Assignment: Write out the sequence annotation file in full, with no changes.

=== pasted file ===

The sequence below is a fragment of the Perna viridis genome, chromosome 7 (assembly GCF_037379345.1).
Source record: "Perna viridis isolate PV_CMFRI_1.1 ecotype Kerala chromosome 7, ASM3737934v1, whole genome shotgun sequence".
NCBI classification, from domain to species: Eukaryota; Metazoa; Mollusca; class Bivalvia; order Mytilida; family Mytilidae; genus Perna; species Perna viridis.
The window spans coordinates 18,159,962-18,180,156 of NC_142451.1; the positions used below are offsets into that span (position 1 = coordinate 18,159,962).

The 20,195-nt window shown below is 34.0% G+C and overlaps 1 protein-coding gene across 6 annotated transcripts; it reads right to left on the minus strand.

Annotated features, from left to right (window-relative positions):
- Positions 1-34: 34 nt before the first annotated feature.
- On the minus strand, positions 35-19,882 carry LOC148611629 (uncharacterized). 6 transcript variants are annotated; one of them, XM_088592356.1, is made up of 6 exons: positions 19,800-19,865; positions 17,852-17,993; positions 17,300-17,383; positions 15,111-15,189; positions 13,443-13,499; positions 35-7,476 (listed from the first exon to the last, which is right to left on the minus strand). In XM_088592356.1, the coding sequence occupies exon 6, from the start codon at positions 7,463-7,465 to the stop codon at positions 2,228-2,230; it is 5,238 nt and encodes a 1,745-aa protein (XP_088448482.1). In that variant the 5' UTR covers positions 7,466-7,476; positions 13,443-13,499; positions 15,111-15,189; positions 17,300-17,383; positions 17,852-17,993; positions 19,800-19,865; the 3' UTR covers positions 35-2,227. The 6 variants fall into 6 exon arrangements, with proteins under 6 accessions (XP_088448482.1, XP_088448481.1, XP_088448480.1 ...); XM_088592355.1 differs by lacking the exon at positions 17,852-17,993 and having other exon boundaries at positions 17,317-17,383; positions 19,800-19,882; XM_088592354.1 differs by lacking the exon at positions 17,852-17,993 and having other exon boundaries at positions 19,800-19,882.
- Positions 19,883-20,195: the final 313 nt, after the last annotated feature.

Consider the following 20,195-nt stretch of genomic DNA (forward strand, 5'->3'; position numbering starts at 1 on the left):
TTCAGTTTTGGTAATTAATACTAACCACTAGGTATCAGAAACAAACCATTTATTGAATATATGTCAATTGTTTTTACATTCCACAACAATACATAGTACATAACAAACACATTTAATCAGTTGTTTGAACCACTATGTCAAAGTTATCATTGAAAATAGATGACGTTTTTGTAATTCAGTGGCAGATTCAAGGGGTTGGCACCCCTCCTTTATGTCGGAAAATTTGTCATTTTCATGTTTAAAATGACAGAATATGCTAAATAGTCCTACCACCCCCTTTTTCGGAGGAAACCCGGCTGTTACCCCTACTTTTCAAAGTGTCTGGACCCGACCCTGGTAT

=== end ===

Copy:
The sequence below is a fragment of the Perna viridis genome, chromosome 7 (assembly GCF_037379345.1).
Source record: "Perna viridis isolate PV_CMFRI_1.1 ecotype Kerala chromosome 7, ASM3737934v1, whole genome shotgun sequence".
NCBI classification, from domain to species: Eukaryota; Metazoa; Mollusca; class Bivalvia; order Mytilida; family Mytilidae; genus Perna; species Perna viridis.
The window spans coordinates 18,159,962-18,180,156 of NC_142451.1; the positions used below are offsets into that span (position 1 = coordinate 18,159,962).

The 20,195-nt window shown below is 34.0% G+C and overlaps 1 protein-coding gene across 6 annotated transcripts; it reads right to left on the minus strand.

Annotated features, from left to right (window-relative positions):
- Positions 1-34: 34 nt before the first annotated feature.
- On the minus strand, positions 35-19,882 carry LOC148611629 (uncharacterized). 6 transcript variants are annotated; one of them, XM_088592356.1, is made up of 6 exons: positions 19,800-19,865; positions 17,852-17,993; positions 17,300-17,383; positions 15,111-15,189; positions 13,443-13,499; positions 35-7,476 (listed from the first exon to the last, which is right to left on the minus strand). In XM_088592356.1, the coding sequence occupies exon 6, from the start codon at positions 7,463-7,465 to the stop codon at positions 2,228-2,230; it is 5,238 nt and encodes a 1,745-aa protein (XP_088448482.1). In that variant the 5' UTR covers positions 7,466-7,476; positions 13,443-13,499; positions 15,111-15,189; positions 17,300-17,383; positions 17,852-17,993; positions 19,800-19,865; the 3' UTR covers positions 35-2,227. The 6 variants fall into 6 exon arrangements, with proteins under 6 accessions (XP_088448482.1, XP_088448481.1, XP_088448480.1 ...); XM_088592355.1 differs by lacking the exon at positions 17,852-17,993 and having other exon boundaries at positions 17,317-17,383; positions 19,800-19,882; XM_088592354.1 differs by lacking the exon at positions 17,852-17,993 and having other exon boundaries at positions 19,800-19,882.
- Positions 19,883-20,195: the final 313 nt, after the last annotated feature.

Consider the following 20,195-nt stretch of genomic DNA (forward strand, 5'->3'; position numbering starts at 1 on the left):
TTCAGTTTTGGTAATTAATACTAACCACTAGGTATCAGAAACAAACCATTTATTGAATATATGTCAATTGTTTTTACATTCCACAACAATACATAGTACATAACAAACACATTTAATCAGTTGTTTGAACCACTATGTCAAAGTTATCATTGAAAATAGATGACGTTTTTGTAATTCAGTGGCAGATTCAAGGGGTTGGCACCCCTCCTTTATGTCGGAAAATTTGTCATTTTCATGTTTAAAATGACAGAATATGCTAAATAGTCCTACCACCCCCTTTTTCGGAGGAAACCCGGCTGTTACCCCTACTTTTCAAAGTGTCTGGACCCGACCCTGGTAT